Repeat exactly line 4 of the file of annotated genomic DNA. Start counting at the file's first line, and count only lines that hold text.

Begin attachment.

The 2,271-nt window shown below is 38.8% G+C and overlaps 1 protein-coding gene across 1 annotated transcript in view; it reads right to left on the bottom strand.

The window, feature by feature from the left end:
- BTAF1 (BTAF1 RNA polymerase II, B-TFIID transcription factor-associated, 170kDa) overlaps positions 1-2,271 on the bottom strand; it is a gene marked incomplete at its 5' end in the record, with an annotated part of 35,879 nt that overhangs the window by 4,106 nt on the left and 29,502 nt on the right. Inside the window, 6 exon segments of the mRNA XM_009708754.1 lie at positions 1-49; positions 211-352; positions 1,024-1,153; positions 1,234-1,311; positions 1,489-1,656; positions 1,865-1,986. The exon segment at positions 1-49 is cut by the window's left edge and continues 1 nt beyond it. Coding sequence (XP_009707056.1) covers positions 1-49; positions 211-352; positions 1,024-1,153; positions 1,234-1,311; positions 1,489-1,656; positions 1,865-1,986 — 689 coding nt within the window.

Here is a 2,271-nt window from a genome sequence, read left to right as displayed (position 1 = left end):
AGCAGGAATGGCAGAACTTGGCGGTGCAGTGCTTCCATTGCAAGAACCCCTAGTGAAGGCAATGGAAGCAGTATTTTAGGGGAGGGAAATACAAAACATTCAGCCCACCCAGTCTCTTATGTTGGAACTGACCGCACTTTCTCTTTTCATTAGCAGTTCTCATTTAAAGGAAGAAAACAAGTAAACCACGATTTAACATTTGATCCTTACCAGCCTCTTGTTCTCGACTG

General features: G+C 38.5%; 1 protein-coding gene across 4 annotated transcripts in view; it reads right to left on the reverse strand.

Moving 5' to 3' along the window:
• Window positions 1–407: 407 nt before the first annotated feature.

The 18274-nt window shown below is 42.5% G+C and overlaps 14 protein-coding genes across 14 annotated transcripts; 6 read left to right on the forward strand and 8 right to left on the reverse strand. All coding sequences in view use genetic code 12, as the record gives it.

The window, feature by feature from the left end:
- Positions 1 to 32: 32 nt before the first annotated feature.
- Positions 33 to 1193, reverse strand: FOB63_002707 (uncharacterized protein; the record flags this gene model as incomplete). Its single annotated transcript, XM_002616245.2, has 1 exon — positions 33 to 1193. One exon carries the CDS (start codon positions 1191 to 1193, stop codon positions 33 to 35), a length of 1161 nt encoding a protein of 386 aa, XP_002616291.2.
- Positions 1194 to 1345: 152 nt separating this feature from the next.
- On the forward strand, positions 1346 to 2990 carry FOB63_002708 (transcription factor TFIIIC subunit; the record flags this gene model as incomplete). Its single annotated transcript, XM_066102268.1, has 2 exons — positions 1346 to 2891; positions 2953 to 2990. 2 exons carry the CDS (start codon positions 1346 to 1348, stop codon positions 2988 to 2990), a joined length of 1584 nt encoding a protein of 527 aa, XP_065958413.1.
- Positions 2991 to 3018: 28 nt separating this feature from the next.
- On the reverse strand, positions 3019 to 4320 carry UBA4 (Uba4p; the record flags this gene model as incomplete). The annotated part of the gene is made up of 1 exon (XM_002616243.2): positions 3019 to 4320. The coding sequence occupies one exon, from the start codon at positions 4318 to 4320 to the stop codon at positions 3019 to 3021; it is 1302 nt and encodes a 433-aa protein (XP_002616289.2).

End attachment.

Here is a 2,271-nt window from a genome sequence, read left to right as displayed (position 1 = left end):